MANILA — President Rodrigo Duterte has talked to the Chinese envoy in Manila about the presence of some 200 Chinese ships at a West Philippine Sea reef, his spokesman said on Thursday.
Duterte and Chinese Ambassador to the Philippines Huang Xilian talked about the maritime issue "on the side" of a personal visit for the Filipino leader's upcoming birthday, said his spokesman Harry Roque.
Huang had requested the meeting to extend birthday greetings to Duterte long before reports about the Chinese ships at the Julian Felipe (Whitsun) Reef surfaced, said Roque, adding that the meeting happened while he was on quarantine after catching COVID-19. He has since recovered.
"Nagkausap po sila, pero hindi po 'yan lang ang pinag-usapan nila.
Before reports meron na appointment for birthday," he said in a press briefing.
(They have talked, but that is not the only thing they talked about.)
"It was a personal visit between two very close friends. And on the side, siyempre po sinabi ni Presidente iyong mga sinabi niya sa UN," he added.
(And on the side, of course, the President said what he previously told the United Nations.)
Duterte in September told the UN General Assembly that Philippine officials "reject attempts to undermine" a 2016 arbitral ruling that junked China's sweeping claims to the South China Sea, which covers the West Philippine Sea, the Philippines' exclusive economic zone in the disputed waters.
"Proprotektahan natin ang ating teritoryo at kinukunsidera pa rin natin na bahagi ng ating teritoryo ang Julian Felipe. Pangalawa po, tayo ay naninindigan sa arbitral award," said Roque.
(We will protect our territory and we consider Julian Felipe part of our territory. Second, we stand by the arbitral award.)
Asked what government would do if the Chinese flotilla refused to leave, he said, "Naniniwala po tayo sa panig ng mga magkakaibigan, mareresolba naman ito... In the spirit of friendship, inaasahan natin na hindi mananatili doon iyong mga barkong 'yon."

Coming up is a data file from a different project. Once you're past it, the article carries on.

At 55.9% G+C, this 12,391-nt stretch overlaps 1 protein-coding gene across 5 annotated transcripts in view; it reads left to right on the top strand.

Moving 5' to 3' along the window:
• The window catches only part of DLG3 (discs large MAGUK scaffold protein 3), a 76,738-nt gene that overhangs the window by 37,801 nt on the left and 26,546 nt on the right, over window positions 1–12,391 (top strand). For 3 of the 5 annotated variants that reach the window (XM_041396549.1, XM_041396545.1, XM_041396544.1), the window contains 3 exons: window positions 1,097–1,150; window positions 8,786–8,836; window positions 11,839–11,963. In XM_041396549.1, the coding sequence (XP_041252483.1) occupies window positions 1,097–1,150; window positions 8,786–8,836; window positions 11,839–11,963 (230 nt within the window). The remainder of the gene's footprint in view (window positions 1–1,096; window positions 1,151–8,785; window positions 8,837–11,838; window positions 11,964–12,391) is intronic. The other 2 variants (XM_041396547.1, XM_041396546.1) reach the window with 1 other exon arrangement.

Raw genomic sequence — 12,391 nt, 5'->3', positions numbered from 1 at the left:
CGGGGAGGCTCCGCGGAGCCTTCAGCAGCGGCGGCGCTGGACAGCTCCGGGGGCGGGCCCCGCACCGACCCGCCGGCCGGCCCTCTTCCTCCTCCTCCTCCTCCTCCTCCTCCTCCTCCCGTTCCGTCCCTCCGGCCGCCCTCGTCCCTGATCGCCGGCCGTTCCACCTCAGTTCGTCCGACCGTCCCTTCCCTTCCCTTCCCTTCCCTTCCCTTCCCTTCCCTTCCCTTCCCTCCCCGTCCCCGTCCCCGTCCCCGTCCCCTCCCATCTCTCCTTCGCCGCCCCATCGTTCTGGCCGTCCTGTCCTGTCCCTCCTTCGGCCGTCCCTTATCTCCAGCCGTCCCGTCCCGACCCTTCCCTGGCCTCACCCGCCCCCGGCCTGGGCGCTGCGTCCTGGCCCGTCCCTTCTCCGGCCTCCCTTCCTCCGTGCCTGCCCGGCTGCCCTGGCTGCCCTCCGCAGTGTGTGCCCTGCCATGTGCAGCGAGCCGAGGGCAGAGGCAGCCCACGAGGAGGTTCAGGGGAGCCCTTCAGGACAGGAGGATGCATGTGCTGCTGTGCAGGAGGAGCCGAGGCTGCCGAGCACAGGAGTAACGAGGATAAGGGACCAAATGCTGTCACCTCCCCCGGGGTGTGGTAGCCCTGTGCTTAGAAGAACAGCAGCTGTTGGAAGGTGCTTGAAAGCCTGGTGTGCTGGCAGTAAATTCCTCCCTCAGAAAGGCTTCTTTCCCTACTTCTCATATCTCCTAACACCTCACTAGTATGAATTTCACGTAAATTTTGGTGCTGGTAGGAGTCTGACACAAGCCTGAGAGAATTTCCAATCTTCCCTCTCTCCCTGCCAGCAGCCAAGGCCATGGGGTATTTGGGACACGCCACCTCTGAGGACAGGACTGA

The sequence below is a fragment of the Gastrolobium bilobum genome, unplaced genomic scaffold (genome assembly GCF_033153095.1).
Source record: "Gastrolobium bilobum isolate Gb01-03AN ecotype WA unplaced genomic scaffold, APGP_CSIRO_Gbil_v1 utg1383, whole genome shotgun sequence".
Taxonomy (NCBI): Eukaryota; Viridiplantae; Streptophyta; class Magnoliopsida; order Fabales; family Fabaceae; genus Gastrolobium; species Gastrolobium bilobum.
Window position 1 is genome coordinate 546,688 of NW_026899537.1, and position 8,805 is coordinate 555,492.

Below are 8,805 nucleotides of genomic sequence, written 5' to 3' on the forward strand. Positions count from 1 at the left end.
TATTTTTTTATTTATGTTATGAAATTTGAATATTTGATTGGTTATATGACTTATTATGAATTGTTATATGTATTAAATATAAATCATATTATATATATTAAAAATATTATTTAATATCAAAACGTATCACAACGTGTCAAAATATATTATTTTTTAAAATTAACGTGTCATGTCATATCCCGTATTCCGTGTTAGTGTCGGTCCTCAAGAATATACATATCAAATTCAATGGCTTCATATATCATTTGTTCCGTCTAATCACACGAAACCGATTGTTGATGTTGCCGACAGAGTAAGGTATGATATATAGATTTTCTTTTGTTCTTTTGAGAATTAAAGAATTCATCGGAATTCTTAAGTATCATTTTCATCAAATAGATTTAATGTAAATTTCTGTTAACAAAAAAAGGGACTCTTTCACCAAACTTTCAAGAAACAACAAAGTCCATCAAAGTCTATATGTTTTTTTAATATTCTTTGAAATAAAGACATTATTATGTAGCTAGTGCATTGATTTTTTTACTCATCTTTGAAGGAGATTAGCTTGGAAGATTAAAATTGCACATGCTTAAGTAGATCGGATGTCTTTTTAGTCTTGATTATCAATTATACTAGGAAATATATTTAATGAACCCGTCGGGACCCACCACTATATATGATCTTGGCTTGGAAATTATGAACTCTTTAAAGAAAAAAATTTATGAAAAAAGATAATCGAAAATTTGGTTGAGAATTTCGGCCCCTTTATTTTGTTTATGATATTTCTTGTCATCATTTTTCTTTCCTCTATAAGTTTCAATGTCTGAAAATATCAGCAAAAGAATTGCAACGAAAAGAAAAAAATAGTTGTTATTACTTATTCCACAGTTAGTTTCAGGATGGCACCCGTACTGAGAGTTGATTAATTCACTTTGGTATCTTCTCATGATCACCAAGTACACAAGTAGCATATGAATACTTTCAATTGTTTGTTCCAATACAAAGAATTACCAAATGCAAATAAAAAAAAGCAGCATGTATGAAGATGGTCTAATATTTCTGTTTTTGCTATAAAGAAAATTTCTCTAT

(We believe that between friends, we can solve this. In the spirit of friendship, we expect that those ships won't stay there.)
VACCINES TO 'SOFTEN BLOW'?
Officials earlier credited the "friendship" between the 2 countries behind China's donation of 1 million Beijing-manufactured COVID-19 shots.
But former Supreme Court Senior Associate Justice Antonio Carpio said Wednesday that Beijing was trying to "soften the blow" of seizing the West Philippine Sea by donating vaccines to Manila.
"Pasensiya na po kayo pero didiretsuhin ko kayo, guni-guni lang po iyan ni Justice Carpio... Naniniwala po tayo na itong donasyon galing sa Tsina ay kabahagi po ng humanitarian effort ng Tsina," Roque said in a television interview.
(Sorry, but I will be frank with you, that is just Justice Carpio's imagination. We believe that the donation from China is part of its humanitarian effort.)
The Philippines has filed a diplomatic protest against the "swarming and threatening presence" of the 220 ships believed to be manned by Chinese maritime militia personnel.
Philippines Defense Secretary Delfin Lorenzana called the presence of militia vessels a "clear provocative action of militarizing the area," and urged China to recall them.
The Chinese Embassy rejected the accusations.
"There is no Chinese maritime militia as alleged. Any speculation as such helps nothing but causes unnecessary irritation," it said in a statement.
Several countries have expressed concern for the latest Chinese action.
The US Embassy said the Chinese boats had been mooring in the area for many months in increasing numbers, regardless of the weather.
In a tweet, State Department spokesman Ned Price said Washington "stands with our ally, the Philippines, regarding concerns about the gathering of (Chinese) maritime militia vessels near Whitsun Reef.
"We call on Beijing to stop using its maritime militia to intimidate and provoke others, which undermines peace and security," he said.
Japan's ambassador to the Philippines Koshikawa Kazuhiko on Tuesday said his country "opposes any action that heightens tensions" in the South China Sea, and supports international efforts to keep the waters peaceful and open.
In a direct response on Twitter, the Chinese embassy said, "Within our region tensions are rising because some external countries are bent on playing fusty geopolitical games."
"It is a pity that some Asian country, which has disputes in the East China Sea and is driven by the selfish aim to check China's revitalization, willingly stoops as a strategic vassal of the US," it said.
The Chinese embassy also criticized the United States for "fanning flames and provoking confrontation in the region."
— With a report from Reuters